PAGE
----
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The world seems to have fallen out of love with globalization, reversing a trend that endured through most of the post-World War II years. Particularly after the end of the Cold War, one by one most world economies embarked on trade liberalization and integrated with the relatively open, US-led free-markets-oriented economic system. Cross-border M&A thrived in that environment. Although dips in activity occur that coincide with the robustness of the economy, cross-border M&A has clearly been an element of globalization.
Today, protectionism is on the rise, and trade is stagnating. America’s withdrawal from the multilateral Trans-Pacific Partnership (TPP) is only the latest chapter in a trend toward trade protectionism. Last year, global trade saw its slowest growth since the financial crisis. The critical question for global dealmakers is this: Will the factors that are fueling nationalism and slowing down trade also deal a blow to cross-border M&A? The answer, we strongly believe, is no. We’re confident that cross-border M&A will not only continue to soar but become more important as the means to deepen global economic integration.
At the same time that the landscape is shifting, so are the strategies underpinning cross-border investments. For years, both greenfield investments and cross-border M&A were driven by a need to scale, deriving cost advantages in both the supply chain and back office. Many companies have now reached the limit of this endeavor and are focusing on the fundamental question of growth. With growth in home country markets stagnant in many cases, companies are looking across borders to fuel their strategies.
But to succeed, dealmakers will need to be far more astute and nimble than before.
Business leaders are keenly aware of the challenge they face in executing their global growth strategies. Fifty-eight percent of CEOs in our 20th Annual Global CEO Survey agreed that it’s becoming harder to balance two competing trends: a more open global marketplace and more closed national policies. They are, however, charging ahead. Forty-one percent of global CEOs are planning M&A, and 48 percent are looking at alliances or joint ventures to further growth and profitability this year. Interestingly, business leaders are looking at a broad mix of countries, led by the US and China, to realize their growth strategies. These include Germany, UK, Japan, India, Brazil and Mexico.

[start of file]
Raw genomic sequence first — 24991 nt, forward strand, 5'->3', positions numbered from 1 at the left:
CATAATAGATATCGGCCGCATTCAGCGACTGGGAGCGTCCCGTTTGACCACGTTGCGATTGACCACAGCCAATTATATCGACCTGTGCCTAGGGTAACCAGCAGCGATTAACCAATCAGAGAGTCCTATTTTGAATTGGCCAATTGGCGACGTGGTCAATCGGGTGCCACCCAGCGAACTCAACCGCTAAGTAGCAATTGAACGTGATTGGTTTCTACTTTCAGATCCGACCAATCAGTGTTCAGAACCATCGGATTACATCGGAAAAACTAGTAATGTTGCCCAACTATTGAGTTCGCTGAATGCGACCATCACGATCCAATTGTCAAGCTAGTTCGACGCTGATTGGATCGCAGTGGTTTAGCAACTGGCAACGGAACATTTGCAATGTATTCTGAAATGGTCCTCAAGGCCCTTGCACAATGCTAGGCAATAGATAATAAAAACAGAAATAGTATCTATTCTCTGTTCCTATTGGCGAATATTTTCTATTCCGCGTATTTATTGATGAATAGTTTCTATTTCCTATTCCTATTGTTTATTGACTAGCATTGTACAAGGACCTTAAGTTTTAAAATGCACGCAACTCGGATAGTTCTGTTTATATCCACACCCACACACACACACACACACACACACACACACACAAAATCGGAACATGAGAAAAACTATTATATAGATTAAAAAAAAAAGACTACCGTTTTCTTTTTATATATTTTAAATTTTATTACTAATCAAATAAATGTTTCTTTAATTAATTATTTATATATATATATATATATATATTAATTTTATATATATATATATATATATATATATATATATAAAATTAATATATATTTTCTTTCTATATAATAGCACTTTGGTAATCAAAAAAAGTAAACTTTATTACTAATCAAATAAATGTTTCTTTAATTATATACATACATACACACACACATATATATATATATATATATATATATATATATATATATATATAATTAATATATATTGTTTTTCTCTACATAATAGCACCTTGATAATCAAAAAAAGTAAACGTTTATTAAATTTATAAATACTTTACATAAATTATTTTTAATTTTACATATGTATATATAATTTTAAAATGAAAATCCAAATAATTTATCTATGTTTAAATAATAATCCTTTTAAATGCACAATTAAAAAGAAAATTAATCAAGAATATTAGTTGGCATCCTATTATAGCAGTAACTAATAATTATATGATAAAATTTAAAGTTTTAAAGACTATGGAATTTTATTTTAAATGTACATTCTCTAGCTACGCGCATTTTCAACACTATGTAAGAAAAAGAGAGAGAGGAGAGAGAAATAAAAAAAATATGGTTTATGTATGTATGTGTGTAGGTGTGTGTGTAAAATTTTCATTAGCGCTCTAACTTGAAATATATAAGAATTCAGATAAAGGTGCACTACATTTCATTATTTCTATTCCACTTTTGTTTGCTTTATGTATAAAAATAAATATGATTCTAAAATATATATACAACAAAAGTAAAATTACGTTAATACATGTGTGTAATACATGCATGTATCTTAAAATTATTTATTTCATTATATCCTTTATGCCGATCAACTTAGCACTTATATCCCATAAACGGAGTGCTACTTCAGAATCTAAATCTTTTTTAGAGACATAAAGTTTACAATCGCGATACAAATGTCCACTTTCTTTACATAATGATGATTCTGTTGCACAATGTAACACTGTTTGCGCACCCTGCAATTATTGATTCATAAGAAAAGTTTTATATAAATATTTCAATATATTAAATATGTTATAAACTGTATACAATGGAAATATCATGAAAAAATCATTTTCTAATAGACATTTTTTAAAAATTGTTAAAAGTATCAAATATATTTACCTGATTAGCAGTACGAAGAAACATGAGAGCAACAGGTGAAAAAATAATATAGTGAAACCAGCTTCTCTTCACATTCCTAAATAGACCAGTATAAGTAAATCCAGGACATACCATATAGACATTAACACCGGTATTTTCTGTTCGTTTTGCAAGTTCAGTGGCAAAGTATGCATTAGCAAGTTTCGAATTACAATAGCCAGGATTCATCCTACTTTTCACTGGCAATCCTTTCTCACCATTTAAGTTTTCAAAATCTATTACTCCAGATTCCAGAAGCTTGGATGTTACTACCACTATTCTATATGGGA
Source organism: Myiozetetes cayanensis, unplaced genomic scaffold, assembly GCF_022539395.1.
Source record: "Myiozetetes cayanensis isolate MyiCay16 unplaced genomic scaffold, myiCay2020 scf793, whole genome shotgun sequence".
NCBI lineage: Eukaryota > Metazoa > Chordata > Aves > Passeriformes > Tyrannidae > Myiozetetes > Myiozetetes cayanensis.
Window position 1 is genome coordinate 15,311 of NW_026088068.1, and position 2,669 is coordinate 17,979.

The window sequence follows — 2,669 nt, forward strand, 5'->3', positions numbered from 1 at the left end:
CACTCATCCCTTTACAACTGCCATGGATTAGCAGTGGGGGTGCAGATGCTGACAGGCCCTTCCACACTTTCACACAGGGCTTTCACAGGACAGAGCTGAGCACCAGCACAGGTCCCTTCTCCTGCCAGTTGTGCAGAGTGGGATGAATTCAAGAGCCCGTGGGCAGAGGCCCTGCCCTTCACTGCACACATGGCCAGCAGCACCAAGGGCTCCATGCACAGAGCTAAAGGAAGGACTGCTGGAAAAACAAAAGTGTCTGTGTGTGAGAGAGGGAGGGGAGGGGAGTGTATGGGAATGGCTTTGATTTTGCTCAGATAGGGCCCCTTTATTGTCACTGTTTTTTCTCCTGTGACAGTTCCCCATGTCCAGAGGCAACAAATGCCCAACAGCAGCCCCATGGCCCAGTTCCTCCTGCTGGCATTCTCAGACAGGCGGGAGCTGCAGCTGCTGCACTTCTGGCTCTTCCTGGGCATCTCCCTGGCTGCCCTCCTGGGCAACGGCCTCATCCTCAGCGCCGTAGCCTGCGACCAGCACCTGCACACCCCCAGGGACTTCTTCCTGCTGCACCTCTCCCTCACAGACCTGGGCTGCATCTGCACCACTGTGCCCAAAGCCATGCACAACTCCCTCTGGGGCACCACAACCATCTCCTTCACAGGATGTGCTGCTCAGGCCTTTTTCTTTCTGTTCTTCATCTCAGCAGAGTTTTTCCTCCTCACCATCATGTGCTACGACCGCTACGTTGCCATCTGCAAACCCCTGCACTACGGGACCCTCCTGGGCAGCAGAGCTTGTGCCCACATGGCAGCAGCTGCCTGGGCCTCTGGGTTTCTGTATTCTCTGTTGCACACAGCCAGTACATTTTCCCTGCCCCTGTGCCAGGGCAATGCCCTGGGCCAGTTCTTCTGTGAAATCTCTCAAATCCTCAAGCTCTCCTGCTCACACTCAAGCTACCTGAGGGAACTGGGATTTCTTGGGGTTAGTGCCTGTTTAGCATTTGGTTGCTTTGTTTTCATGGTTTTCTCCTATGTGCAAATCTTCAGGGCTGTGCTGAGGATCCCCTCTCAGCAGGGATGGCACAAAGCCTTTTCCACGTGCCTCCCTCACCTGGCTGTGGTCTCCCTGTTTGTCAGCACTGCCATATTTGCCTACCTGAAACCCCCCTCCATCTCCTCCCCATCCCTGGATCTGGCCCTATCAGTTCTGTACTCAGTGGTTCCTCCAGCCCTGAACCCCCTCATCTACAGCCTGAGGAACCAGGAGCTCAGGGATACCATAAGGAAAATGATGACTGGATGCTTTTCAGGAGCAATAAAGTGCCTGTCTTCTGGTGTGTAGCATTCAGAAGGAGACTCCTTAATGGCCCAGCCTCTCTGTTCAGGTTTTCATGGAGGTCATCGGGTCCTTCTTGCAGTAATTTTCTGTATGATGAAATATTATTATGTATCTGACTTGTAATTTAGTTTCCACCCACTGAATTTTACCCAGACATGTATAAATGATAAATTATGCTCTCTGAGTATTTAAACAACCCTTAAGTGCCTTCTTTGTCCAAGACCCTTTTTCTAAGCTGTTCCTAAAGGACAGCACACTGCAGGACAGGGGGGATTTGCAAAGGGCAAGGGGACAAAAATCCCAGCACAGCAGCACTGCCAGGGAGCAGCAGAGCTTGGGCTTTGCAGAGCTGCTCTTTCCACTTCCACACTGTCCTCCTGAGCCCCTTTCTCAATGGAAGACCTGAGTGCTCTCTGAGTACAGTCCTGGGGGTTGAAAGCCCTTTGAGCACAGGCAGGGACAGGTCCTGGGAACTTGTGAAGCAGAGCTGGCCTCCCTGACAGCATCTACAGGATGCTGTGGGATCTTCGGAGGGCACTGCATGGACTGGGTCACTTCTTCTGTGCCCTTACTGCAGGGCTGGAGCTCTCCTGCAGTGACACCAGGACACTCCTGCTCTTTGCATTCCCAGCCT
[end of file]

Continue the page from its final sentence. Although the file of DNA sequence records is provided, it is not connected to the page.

This is an unfamiliar world for US dealmakers, who are accustomed to globalization defined by US institutions, political philosophy and even popular culture. Today, many powerful forces are working together — and at cross-purposes — to shape the global economy. Consider, for example, how nationalistic populism now thrives in capitalist economies while free enterprise gets encouragement in state-directed ones.
Technology, new regional blocs and institutions, and diaspora networks are all influencing the global economy in new ways. The key to succeeding in an environment where growth is the key objective but the business environment is shaped by two conflicting trends – greater connectedness and increased nationalist sentiment – is localization.
When scale was the primary objective, localization wasn’t the answer. Today, global dealmakers are being helped along by forces that facilitate connectedness, but they have to structure their deals to succeed in local environments. This must be reflected in all aspects of a transaction, from how to raise capital to structuring to integration.
In a series of blogs, we will first explore the powerful forces driving cross-border M&A in the face of protectionist national policies. We will then examine the implications of this for global dealmakers. Next we take a close look at America, a sought-after investment destination for global buyers. What are the driving forces for US investment, where is this investment happening, and what do buyers and sellers need to consider? This isn’t simply a story of large-scale capital flows between Shanghai and San Francisco. Even as countries turn protectionist, global investors are reaching into their hinterlands, often through middle-market acquisitions or directly via greenfield projects.